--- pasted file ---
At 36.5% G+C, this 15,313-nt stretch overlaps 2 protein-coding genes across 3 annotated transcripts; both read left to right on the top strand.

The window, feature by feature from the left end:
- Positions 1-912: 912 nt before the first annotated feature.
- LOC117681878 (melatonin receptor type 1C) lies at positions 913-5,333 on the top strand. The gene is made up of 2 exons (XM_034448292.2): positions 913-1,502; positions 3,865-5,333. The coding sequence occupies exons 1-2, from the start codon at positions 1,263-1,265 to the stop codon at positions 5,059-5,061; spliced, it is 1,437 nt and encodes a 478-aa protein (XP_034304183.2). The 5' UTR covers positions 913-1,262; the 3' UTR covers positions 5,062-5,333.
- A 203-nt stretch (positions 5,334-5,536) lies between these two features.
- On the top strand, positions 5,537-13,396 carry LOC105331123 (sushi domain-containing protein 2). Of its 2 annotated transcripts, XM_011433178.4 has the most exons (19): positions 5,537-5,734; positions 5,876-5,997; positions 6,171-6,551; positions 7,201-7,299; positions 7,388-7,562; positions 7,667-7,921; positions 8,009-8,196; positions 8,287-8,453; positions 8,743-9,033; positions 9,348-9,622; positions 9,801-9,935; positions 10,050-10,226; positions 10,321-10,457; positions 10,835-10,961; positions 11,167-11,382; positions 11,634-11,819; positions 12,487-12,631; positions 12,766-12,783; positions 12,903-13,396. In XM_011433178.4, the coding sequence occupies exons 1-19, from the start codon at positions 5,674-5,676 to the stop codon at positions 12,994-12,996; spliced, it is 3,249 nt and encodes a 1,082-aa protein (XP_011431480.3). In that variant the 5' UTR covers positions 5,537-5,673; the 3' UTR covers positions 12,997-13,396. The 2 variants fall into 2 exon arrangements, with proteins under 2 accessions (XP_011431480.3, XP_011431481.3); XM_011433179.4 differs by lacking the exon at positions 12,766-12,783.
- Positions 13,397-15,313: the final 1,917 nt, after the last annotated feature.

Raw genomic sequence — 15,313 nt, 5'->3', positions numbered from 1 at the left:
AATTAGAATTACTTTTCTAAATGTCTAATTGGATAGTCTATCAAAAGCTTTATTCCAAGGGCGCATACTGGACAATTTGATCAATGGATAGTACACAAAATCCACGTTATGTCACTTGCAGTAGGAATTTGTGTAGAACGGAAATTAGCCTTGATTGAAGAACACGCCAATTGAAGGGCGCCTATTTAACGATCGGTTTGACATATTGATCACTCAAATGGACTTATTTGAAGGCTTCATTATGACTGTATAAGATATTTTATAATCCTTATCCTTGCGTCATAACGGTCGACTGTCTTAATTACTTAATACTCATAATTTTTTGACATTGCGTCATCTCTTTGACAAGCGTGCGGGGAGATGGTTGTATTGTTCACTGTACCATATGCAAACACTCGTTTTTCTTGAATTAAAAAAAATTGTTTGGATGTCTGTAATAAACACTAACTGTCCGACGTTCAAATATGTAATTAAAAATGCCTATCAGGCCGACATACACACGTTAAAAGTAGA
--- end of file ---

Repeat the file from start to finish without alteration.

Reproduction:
At 36.5% G+C, this 15,313-nt stretch overlaps 2 protein-coding genes across 3 annotated transcripts; both read left to right on the top strand.

The window, feature by feature from the left end:
- Positions 1-912: 912 nt before the first annotated feature.
- LOC117681878 (melatonin receptor type 1C) lies at positions 913-5,333 on the top strand. The gene is made up of 2 exons (XM_034448292.2): positions 913-1,502; positions 3,865-5,333. The coding sequence occupies exons 1-2, from the start codon at positions 1,263-1,265 to the stop codon at positions 5,059-5,061; spliced, it is 1,437 nt and encodes a 478-aa protein (XP_034304183.2). The 5' UTR covers positions 913-1,262; the 3' UTR covers positions 5,062-5,333.
- A 203-nt stretch (positions 5,334-5,536) lies between these two features.
- On the top strand, positions 5,537-13,396 carry LOC105331123 (sushi domain-containing protein 2). Of its 2 annotated transcripts, XM_011433178.4 has the most exons (19): positions 5,537-5,734; positions 5,876-5,997; positions 6,171-6,551; positions 7,201-7,299; positions 7,388-7,562; positions 7,667-7,921; positions 8,009-8,196; positions 8,287-8,453; positions 8,743-9,033; positions 9,348-9,622; positions 9,801-9,935; positions 10,050-10,226; positions 10,321-10,457; positions 10,835-10,961; positions 11,167-11,382; positions 11,634-11,819; positions 12,487-12,631; positions 12,766-12,783; positions 12,903-13,396. In XM_011433178.4, the coding sequence occupies exons 1-19, from the start codon at positions 5,674-5,676 to the stop codon at positions 12,994-12,996; spliced, it is 3,249 nt and encodes a 1,082-aa protein (XP_011431480.3). In that variant the 5' UTR covers positions 5,537-5,673; the 3' UTR covers positions 12,997-13,396. The 2 variants fall into 2 exon arrangements, with proteins under 2 accessions (XP_011431480.3, XP_011431481.3); XM_011433179.4 differs by lacking the exon at positions 12,766-12,783.
- Positions 13,397-15,313: the final 1,917 nt, after the last annotated feature.

Raw genomic sequence — 15,313 nt, 5'->3', positions numbered from 1 at the left:
AATTAGAATTACTTTTCTAAATGTCTAATTGGATAGTCTATCAAAAGCTTTATTCCAAGGGCGCATACTGGACAATTTGATCAATGGATAGTACACAAAATCCACGTTATGTCACTTGCAGTAGGAATTTGTGTAGAACGGAAATTAGCCTTGATTGAAGAACACGCCAATTGAAGGGCGCCTATTTAACGATCGGTTTGACATATTGATCACTCAAATGGACTTATTTGAAGGCTTCATTATGACTGTATAAGATATTTTATAATCCTTATCCTTGCGTCATAACGGTCGACTGTCTTAATTACTTAATACTCATAATTTTTTGACATTGCGTCATCTCTTTGACAAGCGTGCGGGGAGATGGTTGTATTGTTCACTGTACCATATGCAAACACTCGTTTTTCTTGAATTAAAAAAAATTGTTTGGATGTCTGTAATAAACACTAACTGTCCGACGTTCAAATATGTAATTAAAAATGCCTATCAGGCCGACATACACACGTTAAAAGTAGA